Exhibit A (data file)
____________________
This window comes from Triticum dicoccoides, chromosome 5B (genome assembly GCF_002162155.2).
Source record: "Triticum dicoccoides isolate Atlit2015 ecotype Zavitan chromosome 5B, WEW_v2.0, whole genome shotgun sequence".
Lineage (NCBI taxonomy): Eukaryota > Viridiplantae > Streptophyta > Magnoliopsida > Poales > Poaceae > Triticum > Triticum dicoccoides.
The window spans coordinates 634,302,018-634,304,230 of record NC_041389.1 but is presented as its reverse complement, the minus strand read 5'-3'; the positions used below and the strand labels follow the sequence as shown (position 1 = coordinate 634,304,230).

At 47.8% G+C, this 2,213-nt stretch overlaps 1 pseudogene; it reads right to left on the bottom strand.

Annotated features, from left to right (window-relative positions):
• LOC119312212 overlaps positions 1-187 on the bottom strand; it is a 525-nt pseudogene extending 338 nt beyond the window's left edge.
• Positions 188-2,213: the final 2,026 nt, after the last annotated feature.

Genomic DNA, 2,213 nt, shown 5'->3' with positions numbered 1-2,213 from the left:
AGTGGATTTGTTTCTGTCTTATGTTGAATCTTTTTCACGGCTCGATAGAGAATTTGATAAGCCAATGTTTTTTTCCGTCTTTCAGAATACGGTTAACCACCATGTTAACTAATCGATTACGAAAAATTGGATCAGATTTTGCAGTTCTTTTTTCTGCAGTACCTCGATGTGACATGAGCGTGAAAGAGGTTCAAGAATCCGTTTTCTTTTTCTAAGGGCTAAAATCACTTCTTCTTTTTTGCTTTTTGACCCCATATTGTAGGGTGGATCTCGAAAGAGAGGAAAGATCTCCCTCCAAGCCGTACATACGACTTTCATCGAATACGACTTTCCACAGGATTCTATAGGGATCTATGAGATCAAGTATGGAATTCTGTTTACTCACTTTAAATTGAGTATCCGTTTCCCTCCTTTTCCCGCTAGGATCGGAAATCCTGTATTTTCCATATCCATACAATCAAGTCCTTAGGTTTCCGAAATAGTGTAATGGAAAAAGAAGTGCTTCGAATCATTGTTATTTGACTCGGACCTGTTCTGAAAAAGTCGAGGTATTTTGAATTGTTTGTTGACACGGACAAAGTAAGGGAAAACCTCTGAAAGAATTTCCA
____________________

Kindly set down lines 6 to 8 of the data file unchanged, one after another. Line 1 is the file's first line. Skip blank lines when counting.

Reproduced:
Annotated features, from left to right (window-relative positions):
• LOC119312212 overlaps positions 1-187 on the bottom strand; it is a 525-nt pseudogene extending 338 nt beyond the window's left edge.
• Positions 188-2,213: the final 2,026 nt, after the last annotated feature.